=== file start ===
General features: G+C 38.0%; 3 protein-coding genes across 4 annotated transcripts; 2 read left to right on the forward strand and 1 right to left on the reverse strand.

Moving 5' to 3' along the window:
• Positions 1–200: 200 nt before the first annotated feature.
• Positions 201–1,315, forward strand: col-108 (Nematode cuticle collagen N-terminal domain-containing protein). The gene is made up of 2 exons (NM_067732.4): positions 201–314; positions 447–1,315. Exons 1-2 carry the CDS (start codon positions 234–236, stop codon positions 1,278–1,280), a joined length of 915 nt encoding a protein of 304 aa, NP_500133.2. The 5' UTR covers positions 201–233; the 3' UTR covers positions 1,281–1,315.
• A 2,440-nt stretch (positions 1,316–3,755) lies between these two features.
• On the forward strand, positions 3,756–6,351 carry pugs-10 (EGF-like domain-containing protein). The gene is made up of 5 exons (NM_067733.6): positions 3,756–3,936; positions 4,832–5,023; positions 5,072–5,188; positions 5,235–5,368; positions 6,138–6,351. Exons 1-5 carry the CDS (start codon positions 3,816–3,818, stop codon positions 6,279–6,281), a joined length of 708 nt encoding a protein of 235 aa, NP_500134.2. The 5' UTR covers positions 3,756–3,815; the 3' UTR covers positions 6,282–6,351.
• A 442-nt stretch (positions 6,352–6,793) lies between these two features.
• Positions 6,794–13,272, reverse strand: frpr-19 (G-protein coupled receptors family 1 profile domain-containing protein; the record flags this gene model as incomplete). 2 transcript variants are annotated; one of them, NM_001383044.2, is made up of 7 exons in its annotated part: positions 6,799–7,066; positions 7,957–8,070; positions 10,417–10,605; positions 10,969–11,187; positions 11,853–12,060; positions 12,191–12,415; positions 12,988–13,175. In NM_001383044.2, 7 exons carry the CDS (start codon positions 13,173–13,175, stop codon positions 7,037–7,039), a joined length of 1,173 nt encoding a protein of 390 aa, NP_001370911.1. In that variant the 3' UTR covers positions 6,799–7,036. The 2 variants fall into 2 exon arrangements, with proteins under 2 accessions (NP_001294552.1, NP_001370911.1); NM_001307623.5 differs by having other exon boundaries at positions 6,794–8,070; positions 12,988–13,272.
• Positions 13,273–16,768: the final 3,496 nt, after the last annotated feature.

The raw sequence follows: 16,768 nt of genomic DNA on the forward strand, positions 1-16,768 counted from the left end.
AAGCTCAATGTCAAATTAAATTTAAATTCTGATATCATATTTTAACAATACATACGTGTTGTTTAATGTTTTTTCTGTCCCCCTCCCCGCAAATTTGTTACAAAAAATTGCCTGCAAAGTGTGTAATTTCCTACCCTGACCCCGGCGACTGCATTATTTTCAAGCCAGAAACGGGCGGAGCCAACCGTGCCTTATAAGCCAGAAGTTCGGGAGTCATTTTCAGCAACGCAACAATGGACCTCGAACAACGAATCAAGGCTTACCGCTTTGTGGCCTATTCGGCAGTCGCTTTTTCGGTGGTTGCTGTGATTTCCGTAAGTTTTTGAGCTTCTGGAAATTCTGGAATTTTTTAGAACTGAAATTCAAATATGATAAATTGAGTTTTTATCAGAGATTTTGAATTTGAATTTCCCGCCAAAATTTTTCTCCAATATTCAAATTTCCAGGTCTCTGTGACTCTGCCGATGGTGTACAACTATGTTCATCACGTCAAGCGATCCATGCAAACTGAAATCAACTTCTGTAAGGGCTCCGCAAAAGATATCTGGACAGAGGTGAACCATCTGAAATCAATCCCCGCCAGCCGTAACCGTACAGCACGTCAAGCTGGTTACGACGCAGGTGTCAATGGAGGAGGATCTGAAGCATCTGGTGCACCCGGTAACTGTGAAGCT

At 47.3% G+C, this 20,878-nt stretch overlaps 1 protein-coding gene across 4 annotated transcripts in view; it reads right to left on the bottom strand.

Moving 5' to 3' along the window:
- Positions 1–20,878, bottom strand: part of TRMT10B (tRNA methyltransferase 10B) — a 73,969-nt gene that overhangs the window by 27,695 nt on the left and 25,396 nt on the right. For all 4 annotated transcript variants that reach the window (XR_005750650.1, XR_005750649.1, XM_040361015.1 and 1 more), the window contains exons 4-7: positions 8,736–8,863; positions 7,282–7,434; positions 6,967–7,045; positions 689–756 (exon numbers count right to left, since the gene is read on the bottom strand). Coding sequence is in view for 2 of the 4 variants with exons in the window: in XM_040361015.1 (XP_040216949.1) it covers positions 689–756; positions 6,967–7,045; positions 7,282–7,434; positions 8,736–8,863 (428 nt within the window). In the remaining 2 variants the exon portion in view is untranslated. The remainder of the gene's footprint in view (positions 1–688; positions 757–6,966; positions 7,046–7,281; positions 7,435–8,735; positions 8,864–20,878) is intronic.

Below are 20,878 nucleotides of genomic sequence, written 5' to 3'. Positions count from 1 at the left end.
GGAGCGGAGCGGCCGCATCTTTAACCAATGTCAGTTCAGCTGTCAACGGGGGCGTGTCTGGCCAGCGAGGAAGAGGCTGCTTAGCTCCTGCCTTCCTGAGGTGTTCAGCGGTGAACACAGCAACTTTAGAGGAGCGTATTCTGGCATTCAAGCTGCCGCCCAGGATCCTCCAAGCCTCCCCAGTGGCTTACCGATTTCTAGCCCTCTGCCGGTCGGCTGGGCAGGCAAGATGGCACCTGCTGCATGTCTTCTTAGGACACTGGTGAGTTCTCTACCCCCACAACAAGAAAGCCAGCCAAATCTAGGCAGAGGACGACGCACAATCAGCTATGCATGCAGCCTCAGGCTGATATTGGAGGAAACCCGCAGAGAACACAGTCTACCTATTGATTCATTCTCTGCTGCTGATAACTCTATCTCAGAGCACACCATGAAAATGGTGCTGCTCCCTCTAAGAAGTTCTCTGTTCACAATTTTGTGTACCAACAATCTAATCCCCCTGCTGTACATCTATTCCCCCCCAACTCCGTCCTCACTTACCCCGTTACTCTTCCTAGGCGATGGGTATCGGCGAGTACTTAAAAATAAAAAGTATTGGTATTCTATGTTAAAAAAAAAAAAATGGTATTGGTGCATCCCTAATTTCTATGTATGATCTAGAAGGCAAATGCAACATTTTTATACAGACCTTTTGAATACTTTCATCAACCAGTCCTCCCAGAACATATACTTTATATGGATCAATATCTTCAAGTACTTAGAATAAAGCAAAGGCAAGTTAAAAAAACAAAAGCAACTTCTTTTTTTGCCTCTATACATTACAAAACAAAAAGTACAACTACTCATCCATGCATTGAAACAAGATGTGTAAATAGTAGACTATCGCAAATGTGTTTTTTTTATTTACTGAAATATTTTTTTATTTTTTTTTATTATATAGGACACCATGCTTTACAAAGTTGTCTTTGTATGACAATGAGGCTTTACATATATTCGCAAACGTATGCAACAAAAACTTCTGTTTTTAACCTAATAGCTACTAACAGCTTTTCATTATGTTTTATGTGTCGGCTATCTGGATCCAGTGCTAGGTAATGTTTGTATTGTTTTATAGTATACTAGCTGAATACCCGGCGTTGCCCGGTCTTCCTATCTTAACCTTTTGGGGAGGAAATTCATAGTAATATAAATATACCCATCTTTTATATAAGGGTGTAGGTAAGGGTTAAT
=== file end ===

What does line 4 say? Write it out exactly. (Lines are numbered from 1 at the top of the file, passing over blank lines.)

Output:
• Positions 201–1,315, forward strand: col-108 (Nematode cuticle collagen N-terminal domain-containing protein). The gene is made up of 2 exons (NM_067732.4): positions 201–314; positions 447–1,315. Exons 1-2 carry the CDS (start codon positions 234–236, stop codon positions 1,278–1,280), a joined length of 915 nt encoding a protein of 304 aa, NP_500133.2. The 5' UTR covers positions 201–233; the 3' UTR covers positions 1,281–1,315.